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Constipation in toddlers(17 Posts)
My 21 month old daughter has real problems going to the toilet and has done for the past year. I have made numerous trips to the drs. She has been taking latolose twice a day but the problem still persists. Even with the Latolose she strains really hard and is often in extreme pain. This can happen several times before she can finally go, and even then its only a tiny amount. Her poo is soft (due to the lactolose) and she does go every day. The doctors have also diagnosed anal fissures, which may presumably be the cause of the pain, however these seem to have healed (although its difficult to tell when they are inside). I have also tried glycerin suppositories but these didn't help. The Drs also precribed senocot, however this seemed to make her in more pain. The drs have suggested that she is now just scared of going for a poo and is holding on, rather than being in real pain. However the pain looks pretty real to me and is very upsetting. She eats healthy home cooked food, however she does not drink much or eat any fruit and despite trying lots of different fruits/drinks in lots of different forms its impossible to force her. I have been thinking about trying a gluten free diet. However as shes quite a fussy eater I'm worried about how hard it will be and whether its actaully worth embarking on a gluten free diet and whether it would help. I'd be interested whether anyone else has experienced similar symtoms and has any advice.
My friend's dd had the same problem and it wasn't gluten but dairy free she was advised to try. Would this work for you?
It sounds to me like she does need to drink more, especially if she's getting lots of bulky fibre. My DD always drinks more if she has a sports bottle with water or something of novelty value. I think it's the novelty. Have you tried giving her drinks in different containers, dolly cups, tea cups that kind of thing. Make a game of 'making a cup of tea' in her tea set and you both drinking the water. Would a picnic idea work with fruit and dried fruit too? Apricots perhaps? or perhaps those fruit bar type things like zingers or what ever they're called.
This sounds very similar to my DS. Lactulose worked to soften the poo and make him go every day but he still was very uncomfortable and distressed when pooing. But with him it was psychological. The 6 weeks or so of being constipated/retaining poo/fissures had made him terrified of pooing and I think as soon as he felt the urge to go he started to panic.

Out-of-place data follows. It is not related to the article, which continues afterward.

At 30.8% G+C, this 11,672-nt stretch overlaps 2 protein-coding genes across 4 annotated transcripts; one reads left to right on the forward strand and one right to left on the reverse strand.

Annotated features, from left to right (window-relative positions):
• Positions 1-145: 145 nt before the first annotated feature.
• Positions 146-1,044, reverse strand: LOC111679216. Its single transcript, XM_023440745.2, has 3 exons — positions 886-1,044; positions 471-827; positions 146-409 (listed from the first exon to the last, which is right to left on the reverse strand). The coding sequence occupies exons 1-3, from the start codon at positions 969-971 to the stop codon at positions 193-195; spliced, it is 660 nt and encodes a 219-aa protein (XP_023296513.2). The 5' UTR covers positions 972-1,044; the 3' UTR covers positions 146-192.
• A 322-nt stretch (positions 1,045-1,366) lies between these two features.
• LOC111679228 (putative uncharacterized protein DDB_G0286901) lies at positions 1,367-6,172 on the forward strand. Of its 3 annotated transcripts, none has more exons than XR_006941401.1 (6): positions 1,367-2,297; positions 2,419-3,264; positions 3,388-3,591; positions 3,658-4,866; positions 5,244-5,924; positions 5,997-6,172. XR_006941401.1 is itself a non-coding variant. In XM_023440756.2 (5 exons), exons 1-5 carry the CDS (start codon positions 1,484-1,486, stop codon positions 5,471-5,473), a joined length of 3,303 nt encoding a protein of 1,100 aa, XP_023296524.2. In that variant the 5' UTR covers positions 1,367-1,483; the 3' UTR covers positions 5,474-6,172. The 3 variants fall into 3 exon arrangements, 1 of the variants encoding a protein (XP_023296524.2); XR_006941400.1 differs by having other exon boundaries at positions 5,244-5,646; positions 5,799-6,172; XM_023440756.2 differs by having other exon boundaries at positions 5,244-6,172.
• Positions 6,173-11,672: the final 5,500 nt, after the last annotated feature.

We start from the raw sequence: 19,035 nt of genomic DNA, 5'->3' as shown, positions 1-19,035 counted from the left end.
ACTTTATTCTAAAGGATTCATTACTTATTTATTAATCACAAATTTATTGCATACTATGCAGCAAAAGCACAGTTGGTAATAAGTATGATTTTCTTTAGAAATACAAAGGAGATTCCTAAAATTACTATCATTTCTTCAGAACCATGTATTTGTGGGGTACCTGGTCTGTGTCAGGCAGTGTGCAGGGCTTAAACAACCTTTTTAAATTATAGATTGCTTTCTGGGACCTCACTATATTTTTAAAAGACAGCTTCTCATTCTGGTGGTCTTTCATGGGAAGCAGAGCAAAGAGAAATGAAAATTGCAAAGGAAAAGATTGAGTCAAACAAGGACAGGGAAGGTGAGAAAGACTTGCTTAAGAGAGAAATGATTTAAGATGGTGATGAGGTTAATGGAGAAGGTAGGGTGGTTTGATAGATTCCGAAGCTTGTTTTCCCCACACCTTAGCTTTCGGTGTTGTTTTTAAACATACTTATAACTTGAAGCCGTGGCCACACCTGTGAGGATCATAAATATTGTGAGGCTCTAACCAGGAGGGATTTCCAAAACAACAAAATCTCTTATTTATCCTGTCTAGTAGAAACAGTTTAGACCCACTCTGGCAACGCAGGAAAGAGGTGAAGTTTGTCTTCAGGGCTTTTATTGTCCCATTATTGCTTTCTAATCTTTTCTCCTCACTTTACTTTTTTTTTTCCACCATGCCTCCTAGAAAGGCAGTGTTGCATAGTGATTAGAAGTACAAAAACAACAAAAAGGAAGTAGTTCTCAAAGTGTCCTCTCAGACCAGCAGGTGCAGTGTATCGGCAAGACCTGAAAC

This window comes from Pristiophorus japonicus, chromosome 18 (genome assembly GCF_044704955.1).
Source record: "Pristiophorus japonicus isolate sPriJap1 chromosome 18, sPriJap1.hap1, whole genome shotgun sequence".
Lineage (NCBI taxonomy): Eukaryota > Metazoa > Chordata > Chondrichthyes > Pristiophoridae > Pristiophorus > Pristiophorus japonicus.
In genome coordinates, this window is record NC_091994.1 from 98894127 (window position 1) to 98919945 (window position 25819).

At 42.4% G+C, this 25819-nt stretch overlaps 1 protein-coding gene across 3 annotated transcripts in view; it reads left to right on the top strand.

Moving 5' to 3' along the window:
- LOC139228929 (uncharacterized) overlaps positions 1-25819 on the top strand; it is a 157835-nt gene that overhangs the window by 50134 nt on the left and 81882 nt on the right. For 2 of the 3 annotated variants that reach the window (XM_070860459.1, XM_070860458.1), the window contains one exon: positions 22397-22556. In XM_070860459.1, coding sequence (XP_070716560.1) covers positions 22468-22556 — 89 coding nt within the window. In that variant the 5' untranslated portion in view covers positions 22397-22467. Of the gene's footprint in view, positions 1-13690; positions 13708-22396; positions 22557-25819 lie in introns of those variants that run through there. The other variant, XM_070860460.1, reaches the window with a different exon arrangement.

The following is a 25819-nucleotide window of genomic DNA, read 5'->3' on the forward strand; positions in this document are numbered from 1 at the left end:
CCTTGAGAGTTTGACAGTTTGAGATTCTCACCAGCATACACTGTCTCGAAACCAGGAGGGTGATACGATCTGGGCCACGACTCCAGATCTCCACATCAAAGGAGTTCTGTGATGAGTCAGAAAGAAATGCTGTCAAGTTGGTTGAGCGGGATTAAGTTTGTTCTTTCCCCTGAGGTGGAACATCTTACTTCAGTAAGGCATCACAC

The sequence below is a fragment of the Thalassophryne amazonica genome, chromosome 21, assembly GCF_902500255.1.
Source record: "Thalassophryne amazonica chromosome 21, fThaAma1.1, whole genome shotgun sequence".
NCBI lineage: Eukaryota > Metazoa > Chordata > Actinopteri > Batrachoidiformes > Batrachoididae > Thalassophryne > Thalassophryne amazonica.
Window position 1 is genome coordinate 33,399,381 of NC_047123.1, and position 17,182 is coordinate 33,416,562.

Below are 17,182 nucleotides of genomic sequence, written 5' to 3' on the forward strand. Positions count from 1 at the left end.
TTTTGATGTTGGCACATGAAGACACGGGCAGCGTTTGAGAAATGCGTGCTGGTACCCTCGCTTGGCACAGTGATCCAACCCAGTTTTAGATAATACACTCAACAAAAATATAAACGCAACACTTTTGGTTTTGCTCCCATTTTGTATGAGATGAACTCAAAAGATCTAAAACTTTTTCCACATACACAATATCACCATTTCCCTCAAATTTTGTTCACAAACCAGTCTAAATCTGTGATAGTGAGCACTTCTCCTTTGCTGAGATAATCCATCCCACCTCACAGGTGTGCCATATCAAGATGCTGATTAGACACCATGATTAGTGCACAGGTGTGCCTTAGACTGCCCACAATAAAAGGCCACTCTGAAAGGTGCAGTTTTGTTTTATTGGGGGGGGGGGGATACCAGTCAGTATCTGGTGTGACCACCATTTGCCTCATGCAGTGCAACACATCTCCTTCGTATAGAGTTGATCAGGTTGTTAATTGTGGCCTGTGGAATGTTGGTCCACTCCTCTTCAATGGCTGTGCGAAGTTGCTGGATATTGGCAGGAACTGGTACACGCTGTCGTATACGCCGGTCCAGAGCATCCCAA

I don't think a change of diet will help if the poo is already soft. And I have taken Senacot and it can make you feel very crampy when you are about to go (sorry if tmi) so this could be what is happening when your DD has taken it.
Sorry this prob isn't much help but I really sympathise as it was one of the horriblest things my DS has gone through!
Having had an anal fissure myself I can tell you it is the most freaking painful thing in the world so I agree it is probably more psychological but you need to make sure it doesn't keep opening up which it will if you don't change the diet. Can't imagine it's good to have a child on lactulose indefinately.
Poor thing.Not drinking much is going to make poo harder.
What goes in must come out. Would you say she wees enough? Is it dark?
I leave drinks lying around for ds who HATES water apparently. Cold herbal tea in his special cup and water that I usually end up drinking. He has large quantities of milk too.
Maybe I should have said 'what doesn't go in, is not going to come out '
Thanks for all the messages. Have tried to get her to drink more, but its impossible, she will only drink water or milk and not very good at different containers although I will try the tea party idea. Fruit is really difficutl although i've now reverted to the puree verions like she had when she was little. I think maybe it is pychological (thats what the drs think). Jammietart - sounds lke you have had very similar experience - how long did it take till your DS got back to normal - is he still on lactolose? Did you just see your dr or get reffered to anyone else?